Legislative office estimates California budget surplus just $38B, not $76B

Legislative office estimates California budget surplus just $38B, not $76B
© getty: California Gov. Gavin Newsom (D)

A new estimate by the nonpartisan Legislative Analyst's Office in California has found the state's budget surplus is $38 billion, half the amount California Gov. Gavin NewsomGavin NewsomSan Francisco bars to require vaccine proof, negative COVID-19 tests to drink inside Gavin Newsom blames 'right-wing' misinformation for delta variant deaths California to require state employees, health care workers be vaccinated MORE's (D) office estimated last week. 

"We estimate the state has $38 billion in discretionary state funds to allocate in the 2021‑22 budget process, an estimate that is different than the Governor’s figure—$76 billion," the office wrote in its report released Monday.

To a significant extent, the office said, the difference was technical. The California Constitution requires certain levels of payouts to schools, community colleges, rainy day reserves and debt payments.

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"We do not consider these spending amounts part of the surplus because they must be allocated to specified purposes," the report said.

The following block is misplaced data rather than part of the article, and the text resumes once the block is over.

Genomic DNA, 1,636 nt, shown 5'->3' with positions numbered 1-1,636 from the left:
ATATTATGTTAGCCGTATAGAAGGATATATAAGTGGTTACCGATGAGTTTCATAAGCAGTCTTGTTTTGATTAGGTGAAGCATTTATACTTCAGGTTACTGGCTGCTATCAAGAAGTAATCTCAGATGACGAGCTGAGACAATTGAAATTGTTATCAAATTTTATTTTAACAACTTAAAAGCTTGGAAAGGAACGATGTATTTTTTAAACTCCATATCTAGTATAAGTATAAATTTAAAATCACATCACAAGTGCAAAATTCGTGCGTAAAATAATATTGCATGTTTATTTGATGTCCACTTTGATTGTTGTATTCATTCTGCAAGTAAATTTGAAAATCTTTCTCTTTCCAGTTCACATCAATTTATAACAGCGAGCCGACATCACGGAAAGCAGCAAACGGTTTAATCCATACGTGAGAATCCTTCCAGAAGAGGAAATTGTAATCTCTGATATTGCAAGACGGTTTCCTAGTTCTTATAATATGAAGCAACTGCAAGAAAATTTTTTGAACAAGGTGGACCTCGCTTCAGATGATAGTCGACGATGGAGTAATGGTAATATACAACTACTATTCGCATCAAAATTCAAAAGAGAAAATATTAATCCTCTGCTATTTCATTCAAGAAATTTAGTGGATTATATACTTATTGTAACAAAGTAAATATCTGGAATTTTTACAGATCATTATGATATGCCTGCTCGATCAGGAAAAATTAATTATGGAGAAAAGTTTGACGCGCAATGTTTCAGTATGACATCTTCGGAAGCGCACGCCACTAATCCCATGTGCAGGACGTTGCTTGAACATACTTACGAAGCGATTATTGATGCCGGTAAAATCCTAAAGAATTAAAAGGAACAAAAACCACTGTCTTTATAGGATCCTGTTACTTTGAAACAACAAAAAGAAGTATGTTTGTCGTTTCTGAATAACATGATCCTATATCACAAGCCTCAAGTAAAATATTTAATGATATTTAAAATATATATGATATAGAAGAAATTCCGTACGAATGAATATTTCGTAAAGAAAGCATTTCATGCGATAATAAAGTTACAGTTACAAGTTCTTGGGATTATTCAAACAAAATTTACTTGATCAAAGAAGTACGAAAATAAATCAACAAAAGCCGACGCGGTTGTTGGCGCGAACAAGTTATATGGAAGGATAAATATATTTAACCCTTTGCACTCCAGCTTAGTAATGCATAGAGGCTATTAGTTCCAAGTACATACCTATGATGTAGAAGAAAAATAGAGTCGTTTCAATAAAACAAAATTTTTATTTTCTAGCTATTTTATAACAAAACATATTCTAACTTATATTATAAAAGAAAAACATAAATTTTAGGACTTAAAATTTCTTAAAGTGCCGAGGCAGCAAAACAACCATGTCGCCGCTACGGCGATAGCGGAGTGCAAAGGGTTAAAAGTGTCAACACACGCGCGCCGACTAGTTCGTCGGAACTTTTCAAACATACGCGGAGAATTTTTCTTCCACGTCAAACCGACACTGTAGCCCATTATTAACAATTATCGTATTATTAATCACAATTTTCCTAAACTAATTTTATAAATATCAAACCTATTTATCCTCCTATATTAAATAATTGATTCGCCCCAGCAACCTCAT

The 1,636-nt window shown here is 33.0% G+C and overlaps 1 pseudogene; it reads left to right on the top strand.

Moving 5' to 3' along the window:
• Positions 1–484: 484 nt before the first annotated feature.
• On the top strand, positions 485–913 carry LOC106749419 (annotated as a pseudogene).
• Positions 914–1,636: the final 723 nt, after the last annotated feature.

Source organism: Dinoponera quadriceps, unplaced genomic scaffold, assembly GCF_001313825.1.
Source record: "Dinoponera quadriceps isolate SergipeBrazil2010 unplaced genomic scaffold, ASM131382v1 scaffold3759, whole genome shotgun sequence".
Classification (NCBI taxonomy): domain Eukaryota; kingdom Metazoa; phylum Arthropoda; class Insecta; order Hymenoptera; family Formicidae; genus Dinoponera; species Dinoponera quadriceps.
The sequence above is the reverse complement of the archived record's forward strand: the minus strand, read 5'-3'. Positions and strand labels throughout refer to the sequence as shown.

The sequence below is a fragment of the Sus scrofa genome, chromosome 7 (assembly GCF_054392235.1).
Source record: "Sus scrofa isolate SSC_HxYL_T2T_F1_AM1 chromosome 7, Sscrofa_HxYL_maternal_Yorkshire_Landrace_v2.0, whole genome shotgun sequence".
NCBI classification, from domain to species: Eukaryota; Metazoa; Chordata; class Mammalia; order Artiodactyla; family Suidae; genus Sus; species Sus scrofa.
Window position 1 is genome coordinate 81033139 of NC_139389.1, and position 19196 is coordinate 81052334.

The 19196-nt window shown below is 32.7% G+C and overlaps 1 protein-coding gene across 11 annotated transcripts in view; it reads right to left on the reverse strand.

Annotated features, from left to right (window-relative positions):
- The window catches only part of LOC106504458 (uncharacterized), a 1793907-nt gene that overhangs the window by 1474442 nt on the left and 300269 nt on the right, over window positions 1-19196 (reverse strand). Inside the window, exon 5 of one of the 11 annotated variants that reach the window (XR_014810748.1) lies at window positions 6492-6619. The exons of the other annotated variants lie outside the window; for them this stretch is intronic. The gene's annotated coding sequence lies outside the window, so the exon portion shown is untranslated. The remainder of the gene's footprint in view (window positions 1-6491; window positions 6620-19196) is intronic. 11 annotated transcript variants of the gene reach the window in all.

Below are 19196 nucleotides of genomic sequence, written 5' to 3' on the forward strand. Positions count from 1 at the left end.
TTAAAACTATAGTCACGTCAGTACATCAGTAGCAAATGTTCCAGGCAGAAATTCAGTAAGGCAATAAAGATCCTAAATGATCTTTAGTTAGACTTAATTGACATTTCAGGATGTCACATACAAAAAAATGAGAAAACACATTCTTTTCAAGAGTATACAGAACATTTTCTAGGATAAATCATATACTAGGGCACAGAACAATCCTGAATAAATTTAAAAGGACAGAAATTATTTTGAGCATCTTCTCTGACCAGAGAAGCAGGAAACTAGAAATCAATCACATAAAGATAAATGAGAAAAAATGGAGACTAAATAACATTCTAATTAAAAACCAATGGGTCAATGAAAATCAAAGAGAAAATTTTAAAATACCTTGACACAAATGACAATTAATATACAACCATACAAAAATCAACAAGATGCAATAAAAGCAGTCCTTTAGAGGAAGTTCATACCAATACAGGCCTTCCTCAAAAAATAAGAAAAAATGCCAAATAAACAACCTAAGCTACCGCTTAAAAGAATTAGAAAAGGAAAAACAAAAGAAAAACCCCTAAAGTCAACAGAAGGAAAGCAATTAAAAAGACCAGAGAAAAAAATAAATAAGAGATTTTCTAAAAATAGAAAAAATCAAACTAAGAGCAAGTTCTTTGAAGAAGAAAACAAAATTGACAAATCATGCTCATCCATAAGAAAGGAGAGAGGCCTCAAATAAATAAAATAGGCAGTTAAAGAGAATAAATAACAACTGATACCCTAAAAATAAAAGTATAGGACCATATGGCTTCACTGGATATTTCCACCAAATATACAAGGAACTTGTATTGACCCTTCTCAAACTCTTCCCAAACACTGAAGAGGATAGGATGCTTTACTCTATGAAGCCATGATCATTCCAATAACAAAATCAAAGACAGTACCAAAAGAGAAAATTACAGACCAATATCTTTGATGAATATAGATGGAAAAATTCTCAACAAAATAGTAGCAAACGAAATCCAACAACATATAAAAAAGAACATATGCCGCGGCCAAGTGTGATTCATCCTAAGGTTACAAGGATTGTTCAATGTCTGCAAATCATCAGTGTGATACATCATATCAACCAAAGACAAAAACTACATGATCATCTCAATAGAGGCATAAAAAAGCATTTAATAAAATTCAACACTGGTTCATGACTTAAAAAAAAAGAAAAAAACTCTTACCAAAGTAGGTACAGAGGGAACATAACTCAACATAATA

Newsom's administration noted that the nonpartisan office agreed that the overall surplus amount was equivalent once the required spending was factored back in.

"The $76 billion figure includes the total amount of new available resources, including the amounts for schools and for reserves, that are reflected in both the Governor’s Budget and the May Revision," said H.D. Palmer, deputy director for external affairs for the California Department of Finance.

In California, the legislature's fiscal estimates frequently differ from those of the administration.

But that $38 billion distinction could have implications for Newsom's $100 billion worth of proposals.

When Newsom, who is facing a recall election, announced the state was expecting the $76 billion surplus, it was a surprise, as the state had been expecting a surplus of around $54 billion. 

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Newsom announced a slew of new benefits, including $600 stimulus payments to residents, as a result of the initial surplus estimate.

“California’s recovery is well underway, but we can’t be satisfied with simply going back to the way things were,” Newsom said of the proposal at the time.

The legislative report dinged the governor for continuing to use emergency tools, such as $12 billion in reserve funds and borrowing.

"The state will need these tools to respond to future challenges, when federal assistance might not be as significant. We urge the Legislature not to take a step back from its track record of prudent budget management," the report said.

It recommended prioritizing the funds among the 400 proposals in Newsom's revised budget and delaying others.

The surplus in California raised concerns among some lawmakers in Washington, which has allocated some $350 billion to boost state and local budgets suffering from the aftermath of the pandemic.

Congressional Republicans, who opposed the $1.9 trillion COVID-19 relief bill that included the aid, argued that the surplus was proof that the package was too big for the needs of the economy.

Reid Wilson contributed.